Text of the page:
“Can you get enough protein if you don’t eat meat?” Ask any vegan or vegetarian and they’ll tell you they hear the protein question lots. Like, really lots.
We’re pleased to tell you that it’s really not that hard. Check out this post from registered (and plant-based) nutritionist, Laura Thomas, Are You Getting Enough Protein? The answer is almost certainly an emphatic YES. As Laura says, protein deficiencies are virtually unheard of in developed countries, and in fact high-protein diets have been linked to type 2 diabetes in adults and obesity in children.
While a good rule of thumb is that “if you’re getting enough calories, you’re getting enough protein”, if you’re a numbers person, the current UK advice is 0.6g of protein per kg of body weight – so, a 70kg adult would ‘need’ 42g of protein (be sure to read Laura’s article linked above that questions the science of that number, though). Below is a little table of some of the easiest sources of vegan protein. If you’re following a well rounded diet, it really starts to take care of itself without any special intervention.
Lentils, chickpeas and other pulses – 10g per serving
Tofu and Tempeh – 10-15g per serving
Hummus – 8g per serving
Nuts and Seeds – 5g per serving
Nut Butters – 5-6g per serving
Oats – 5 g per serving
Brown rice – 5g per serving
Dairy free yogurt – 5g per serving
Wholegrain bread – 3g per slice
Most veg, including potatoes and even spinach – 3g per serving
So, you don’t need as much protein as you thought you did and it’s easy to come by but still, it’s nice to know a few fail-safe recipes to bump up your protein quota. That’s where this handy Veggie Runners mini-guide comes in. Below are 5 of our favourite protein sources, and a handy tasty recipe to go alongside each. Sorted.
Quinoa is protein-rich and also gluten-free (it’s eaten like a grain but it’s actually a seed). If you’re not familiar with it, this delicious dish is a great place to start. It’s easy to make too. Quinoa contains 8g of protein per serving, alongside a good dose of dietary fibre and B vitamins.
Brazil nuts are nutritionally rich – high in protein and containing lots of B vitamins, among other healthy things. These burgers are a doddle to make – just mix everything together and cook! They’re a great family-friendly dish too and can be served with all the usual burger trimmings. Cashews and peanuts make good substitutes if you fancy a change.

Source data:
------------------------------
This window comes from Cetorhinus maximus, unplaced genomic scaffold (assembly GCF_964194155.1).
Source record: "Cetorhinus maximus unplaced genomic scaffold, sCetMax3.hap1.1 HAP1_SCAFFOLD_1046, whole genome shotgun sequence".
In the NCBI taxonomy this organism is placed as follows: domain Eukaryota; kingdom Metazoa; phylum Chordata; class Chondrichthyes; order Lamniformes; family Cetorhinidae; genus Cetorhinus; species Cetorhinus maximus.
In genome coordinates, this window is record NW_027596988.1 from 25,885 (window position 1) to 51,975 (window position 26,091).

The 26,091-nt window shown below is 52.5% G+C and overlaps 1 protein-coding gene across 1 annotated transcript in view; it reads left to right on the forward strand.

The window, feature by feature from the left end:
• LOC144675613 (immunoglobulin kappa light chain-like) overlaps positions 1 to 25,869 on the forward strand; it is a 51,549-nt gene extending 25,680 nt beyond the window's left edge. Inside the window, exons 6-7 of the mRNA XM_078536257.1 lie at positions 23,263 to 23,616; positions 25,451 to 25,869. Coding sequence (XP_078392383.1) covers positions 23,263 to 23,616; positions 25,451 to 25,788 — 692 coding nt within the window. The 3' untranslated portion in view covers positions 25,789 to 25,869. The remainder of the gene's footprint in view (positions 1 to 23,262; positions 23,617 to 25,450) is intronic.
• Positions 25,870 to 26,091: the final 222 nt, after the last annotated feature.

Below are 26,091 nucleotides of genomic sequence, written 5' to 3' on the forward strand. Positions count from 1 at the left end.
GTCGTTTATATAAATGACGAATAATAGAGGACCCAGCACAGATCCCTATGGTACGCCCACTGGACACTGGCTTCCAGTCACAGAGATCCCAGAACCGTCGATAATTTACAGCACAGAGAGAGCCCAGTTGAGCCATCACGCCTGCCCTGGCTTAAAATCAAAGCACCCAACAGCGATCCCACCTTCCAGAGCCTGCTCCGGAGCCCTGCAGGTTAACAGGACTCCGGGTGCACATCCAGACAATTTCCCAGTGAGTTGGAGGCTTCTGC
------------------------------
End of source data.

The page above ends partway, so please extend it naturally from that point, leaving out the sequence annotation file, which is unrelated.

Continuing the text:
Soya is a wonderfully versatile little bean. We used firm tofu for this recipe and often use silken tofu, particularly in desserts, to give a creamy texture without using dairy products. Don’t forget tempeh too. It’s a more solid form of soya, with a slightly nutty flavour. It can be marinated, sliced and fried and, because it’s quite firm, is great on BBQs.
Nut butters are a great source of protein but don’t limit your use of them to peanut butter sandwiches. There are loads of great nut butter recipes on Veggie Runners – we’re BIG fans! – but this is definitely one of our favourites. A dessert that’s good for you. How cool is that? While this almond butter ice cream is maybe a bit special for every single day (we only said maybe, you can give it a go if you want…), you can get the same protein benefits from regular but butter. A peanut butter sandwich made on whole wheat bread packs a whopping 15g of protein for about zero effort.
Beans and legumes (such as lentils) are excellent, inexpensive and versatile sources of protein. They’re also low fat and carb rich, so they are pretty much perfect for active people. This Vegan Black Bean and Sun Dried Tomato Dip is one of the most popular recipes on the blog. Once you’ve made it, it will become a staple. Guaranteed.
If you’d like a bit more information about vegan protein sources, check out this quick and easy cheat sheet from the Vegan Society. In a nutshell, the general idea is eat well and, well, you’ll eat well, if you see what we mean!
If you have a favourite vegan recipe that hits the protein spot, let us know below. Together we can build a database of deliciousness!